Miller left Afghanistan on July 12, handing his duties to McKenzie. A month later, the Afghan president fled the country and the Taliban swept into Kabul — disproving American leaders’ belief that it could take months before the capital fell.
The U.S. military scrambled to organize a massive evacuation, sending thousands of troops back into Afghanistan to help carry out the airlift of tens of thousands of U.S. citizens, foreign nationals, and Afghans, as massive crowds swarmed the perimeter desperate to get inside and onto planes carrying people to safety. Amid the chaos, some holding paperwork to be flown out were instead turned away at Taliban checkpoints. A suicide bomber exploited the situation, killing 13 U.S. service members and at least 170 Afghans in the waning days of the operation.
The Biden administration has sought to frame the evacuation mission as a success, pointing to the more than 123,000 people who were airlifted out of Kabul’s airport in two and a half weeks. But the president’s critics, especially those in the GOP, have faulted his administration for leaving behind American citizens, legal permanent residents, and holders of special immigrant visas. Some have called on Austin and Secretary of State Antony Blinken to resign.
Milley also has faced calls for his ouster, after a series of new revelations regarding contacts with his Chinese counterpart during the waning days of the Trump administration — conversations Milley and other Biden officials have defended as legitimate. Against that backdrop, the political intrigue over what he, Austin, and McKenzie recommended to Biden concerning the Afghanistan withdrawal — and whether it reflected the doubts of their subordinates in theater — threatens to overshadow what was expected to be a bipartisan reckoning.
Both Democrats and Republicans have raised concerns over how the military will conduct “over the horizon” missions to counter terrorist threats in Afghanistan going forward — a concern revived Friday with the military’s acknowledgment it killed innocent bystanders in an errant drone strike amid the evacuation chaos — and they want to know why so many American citizens, legal permanent residents and Afghan holders of special immigrant visas were left behind once the Taliban took over in Kabul.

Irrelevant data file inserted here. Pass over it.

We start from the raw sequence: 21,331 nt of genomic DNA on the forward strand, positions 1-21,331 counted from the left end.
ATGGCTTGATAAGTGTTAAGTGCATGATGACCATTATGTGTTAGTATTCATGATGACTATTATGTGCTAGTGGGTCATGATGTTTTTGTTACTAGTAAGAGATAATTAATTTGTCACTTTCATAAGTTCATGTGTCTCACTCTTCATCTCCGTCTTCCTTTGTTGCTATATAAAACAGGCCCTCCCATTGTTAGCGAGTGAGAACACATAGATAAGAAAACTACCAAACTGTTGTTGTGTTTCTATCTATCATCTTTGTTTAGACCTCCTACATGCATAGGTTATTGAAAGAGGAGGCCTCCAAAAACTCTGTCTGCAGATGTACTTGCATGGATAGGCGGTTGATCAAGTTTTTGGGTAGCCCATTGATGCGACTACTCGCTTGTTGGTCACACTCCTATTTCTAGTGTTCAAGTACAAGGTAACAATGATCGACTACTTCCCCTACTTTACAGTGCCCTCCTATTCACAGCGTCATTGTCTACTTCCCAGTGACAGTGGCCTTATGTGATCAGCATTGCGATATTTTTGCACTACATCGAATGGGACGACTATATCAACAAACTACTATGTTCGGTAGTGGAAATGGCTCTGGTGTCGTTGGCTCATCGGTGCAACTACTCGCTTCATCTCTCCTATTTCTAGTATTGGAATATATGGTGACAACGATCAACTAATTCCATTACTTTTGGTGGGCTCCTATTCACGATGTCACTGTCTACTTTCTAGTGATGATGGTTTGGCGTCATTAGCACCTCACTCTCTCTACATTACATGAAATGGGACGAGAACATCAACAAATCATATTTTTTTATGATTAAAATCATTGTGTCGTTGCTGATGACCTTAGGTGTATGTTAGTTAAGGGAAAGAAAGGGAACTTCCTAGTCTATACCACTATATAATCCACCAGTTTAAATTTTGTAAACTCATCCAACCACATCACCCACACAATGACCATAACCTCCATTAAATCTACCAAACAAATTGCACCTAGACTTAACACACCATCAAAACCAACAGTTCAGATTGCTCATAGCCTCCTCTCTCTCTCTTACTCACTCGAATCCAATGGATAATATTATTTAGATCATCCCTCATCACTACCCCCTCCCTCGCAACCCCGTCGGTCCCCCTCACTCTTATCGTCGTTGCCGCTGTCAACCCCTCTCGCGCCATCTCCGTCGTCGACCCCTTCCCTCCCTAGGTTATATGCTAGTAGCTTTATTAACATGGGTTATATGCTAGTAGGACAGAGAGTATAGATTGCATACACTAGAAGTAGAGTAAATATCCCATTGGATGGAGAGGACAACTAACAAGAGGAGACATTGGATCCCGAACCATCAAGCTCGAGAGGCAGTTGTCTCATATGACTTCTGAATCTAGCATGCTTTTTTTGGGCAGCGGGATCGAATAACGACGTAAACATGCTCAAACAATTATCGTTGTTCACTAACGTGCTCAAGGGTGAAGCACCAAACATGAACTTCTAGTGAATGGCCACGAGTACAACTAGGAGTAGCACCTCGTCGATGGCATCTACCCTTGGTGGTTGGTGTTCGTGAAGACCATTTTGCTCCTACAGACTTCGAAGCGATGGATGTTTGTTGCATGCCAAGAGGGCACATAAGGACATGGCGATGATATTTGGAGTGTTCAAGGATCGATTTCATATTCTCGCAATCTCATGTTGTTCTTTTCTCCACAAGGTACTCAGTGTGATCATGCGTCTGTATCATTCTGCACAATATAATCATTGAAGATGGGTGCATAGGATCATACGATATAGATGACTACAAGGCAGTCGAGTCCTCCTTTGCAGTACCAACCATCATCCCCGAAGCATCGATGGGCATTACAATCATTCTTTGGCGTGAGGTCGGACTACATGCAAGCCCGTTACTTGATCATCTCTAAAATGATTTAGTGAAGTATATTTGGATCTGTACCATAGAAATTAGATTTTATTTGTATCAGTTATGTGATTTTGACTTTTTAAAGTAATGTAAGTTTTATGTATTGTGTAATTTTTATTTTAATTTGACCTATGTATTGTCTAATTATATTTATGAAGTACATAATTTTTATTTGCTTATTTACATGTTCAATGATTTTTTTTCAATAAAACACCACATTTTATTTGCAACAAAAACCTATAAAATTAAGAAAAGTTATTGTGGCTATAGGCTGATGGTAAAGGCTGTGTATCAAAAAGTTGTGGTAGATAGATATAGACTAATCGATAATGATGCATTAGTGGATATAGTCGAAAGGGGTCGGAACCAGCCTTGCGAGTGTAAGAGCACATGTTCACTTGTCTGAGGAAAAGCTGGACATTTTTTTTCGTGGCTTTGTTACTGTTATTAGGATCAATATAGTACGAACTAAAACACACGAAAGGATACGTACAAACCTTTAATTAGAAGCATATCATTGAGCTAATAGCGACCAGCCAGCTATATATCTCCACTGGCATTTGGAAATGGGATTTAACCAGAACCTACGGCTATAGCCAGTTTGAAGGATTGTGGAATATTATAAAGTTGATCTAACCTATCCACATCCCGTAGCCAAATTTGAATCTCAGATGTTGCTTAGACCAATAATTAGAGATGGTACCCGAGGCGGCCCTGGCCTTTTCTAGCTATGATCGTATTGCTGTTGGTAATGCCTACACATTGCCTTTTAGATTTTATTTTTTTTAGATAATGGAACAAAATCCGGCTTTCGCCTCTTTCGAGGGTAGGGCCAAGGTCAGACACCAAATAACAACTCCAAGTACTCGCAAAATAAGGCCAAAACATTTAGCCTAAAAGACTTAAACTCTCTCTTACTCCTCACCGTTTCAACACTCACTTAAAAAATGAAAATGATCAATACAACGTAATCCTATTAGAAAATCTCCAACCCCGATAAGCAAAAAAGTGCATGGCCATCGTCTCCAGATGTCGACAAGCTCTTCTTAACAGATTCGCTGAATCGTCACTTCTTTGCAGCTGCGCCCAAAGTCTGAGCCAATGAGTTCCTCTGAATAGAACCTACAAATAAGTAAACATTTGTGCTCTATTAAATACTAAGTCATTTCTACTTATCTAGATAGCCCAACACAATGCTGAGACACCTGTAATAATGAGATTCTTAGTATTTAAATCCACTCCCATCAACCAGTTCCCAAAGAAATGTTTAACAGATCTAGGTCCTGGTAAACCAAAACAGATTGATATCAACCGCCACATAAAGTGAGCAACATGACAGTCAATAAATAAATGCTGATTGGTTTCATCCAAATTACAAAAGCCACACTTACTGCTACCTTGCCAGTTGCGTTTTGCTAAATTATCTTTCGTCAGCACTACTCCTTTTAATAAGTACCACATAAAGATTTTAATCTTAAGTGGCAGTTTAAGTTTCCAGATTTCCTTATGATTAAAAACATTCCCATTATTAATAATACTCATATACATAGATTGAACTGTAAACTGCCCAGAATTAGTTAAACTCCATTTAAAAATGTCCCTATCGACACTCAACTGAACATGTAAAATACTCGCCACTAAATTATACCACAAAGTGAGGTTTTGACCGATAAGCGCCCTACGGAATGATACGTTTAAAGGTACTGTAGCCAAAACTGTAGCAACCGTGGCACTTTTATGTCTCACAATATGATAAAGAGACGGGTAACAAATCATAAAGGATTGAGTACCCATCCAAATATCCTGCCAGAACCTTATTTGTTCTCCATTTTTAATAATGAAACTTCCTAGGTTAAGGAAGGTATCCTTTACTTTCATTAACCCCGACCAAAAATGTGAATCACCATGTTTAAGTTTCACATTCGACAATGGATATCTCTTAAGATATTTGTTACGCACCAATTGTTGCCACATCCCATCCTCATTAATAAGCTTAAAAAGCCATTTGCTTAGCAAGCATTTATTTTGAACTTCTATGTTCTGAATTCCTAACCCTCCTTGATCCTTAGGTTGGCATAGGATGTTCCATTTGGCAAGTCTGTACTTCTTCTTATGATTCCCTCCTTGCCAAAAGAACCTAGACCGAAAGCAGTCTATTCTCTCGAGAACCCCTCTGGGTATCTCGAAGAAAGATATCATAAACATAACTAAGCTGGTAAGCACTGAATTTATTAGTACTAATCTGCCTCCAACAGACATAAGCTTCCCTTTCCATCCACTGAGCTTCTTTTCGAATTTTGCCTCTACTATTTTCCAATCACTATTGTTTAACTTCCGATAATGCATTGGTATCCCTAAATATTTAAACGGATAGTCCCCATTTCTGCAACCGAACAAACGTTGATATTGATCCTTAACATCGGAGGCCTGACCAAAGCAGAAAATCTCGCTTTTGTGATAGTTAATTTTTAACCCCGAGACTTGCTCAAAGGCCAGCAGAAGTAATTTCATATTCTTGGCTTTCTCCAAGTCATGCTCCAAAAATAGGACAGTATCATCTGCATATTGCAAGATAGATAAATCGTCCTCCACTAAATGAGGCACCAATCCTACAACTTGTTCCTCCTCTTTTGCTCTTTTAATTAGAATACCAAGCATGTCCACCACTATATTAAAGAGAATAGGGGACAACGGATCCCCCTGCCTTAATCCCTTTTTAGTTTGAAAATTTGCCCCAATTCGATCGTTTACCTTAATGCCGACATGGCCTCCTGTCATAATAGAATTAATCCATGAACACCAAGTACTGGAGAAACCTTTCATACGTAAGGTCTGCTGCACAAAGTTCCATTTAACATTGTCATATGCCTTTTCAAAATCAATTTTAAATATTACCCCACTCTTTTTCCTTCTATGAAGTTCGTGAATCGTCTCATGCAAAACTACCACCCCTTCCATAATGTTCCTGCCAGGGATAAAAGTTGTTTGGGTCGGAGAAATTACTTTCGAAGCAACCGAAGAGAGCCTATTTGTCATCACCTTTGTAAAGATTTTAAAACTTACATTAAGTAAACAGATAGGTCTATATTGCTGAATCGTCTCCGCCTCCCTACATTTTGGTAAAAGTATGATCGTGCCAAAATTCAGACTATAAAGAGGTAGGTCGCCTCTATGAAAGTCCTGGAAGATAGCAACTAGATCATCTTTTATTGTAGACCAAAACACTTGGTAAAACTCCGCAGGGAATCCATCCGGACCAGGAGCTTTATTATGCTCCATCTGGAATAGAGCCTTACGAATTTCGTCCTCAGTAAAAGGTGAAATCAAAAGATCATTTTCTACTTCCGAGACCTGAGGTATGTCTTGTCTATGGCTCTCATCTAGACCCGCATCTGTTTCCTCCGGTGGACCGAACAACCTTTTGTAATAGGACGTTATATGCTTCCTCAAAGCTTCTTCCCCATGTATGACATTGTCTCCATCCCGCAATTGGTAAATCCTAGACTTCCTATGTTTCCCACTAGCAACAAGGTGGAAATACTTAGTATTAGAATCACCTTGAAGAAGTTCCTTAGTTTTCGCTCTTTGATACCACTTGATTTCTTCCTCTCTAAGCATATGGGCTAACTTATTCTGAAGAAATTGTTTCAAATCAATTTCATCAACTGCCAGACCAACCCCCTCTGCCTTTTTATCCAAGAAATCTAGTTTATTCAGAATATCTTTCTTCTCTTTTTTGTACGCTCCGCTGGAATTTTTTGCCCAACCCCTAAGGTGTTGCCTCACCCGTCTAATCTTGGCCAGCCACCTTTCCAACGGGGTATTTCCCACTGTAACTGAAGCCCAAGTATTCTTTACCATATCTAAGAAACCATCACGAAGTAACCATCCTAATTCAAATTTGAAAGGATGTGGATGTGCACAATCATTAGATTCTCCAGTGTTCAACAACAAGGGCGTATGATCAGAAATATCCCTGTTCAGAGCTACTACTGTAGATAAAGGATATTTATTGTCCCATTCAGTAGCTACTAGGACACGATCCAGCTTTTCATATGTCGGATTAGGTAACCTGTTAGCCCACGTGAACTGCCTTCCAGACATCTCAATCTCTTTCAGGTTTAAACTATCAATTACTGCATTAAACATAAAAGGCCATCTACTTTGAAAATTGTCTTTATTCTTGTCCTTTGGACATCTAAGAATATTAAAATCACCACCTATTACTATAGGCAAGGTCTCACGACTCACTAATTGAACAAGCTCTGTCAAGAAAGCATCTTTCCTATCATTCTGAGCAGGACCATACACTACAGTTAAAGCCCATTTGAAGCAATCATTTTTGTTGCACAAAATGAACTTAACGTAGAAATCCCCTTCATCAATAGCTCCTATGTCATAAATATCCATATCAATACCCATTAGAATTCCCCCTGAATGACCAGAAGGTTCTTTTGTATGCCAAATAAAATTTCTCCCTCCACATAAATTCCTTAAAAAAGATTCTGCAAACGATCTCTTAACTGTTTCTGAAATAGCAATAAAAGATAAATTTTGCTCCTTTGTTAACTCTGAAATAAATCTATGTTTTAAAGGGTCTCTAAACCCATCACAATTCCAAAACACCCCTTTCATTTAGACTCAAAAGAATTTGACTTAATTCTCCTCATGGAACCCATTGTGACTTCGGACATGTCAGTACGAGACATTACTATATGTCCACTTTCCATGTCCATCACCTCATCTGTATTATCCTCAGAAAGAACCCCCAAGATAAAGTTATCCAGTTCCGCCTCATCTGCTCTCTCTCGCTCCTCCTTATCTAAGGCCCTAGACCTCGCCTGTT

Some Democrats’ patience with the Biden administration has begun to wear thin, as they question how the government plans to extract their constituents and their relatives who remain in harm’s way. After hearing from Miller, Sen. Richard Blumenthal (D-Conn.) said it had “only deepened my dismay and anger about the confusion and chaos in failing to evacuate Americans and Afghan allies who are now stranded and caught at great risk.”
But seeking answers about tactical failures means walking a political tightrope. Democrats want to scrutinize not just the blunders of the last several weeks, but nearly all 20 years of decision-making that led to the point where the United States had to relinquish Afghanistan to the Taliban — much of which took place under Republican presidential administrations.
There is a growing sense on Capitol Hill that neither the military that prosecuted the war, nor the lawmakers who conducted oftentimes passive oversight amid a climate of worsening partisan politics, can be trusted to undertake that task themselves.
There have been bipartisan calls for an “independent” investigation in recent days, and the House has included a provision in its annual defense authorization bill for a 12-person outside commission to do a full assessment of America’s longest war. The bill is expected to be voted on in the House next week.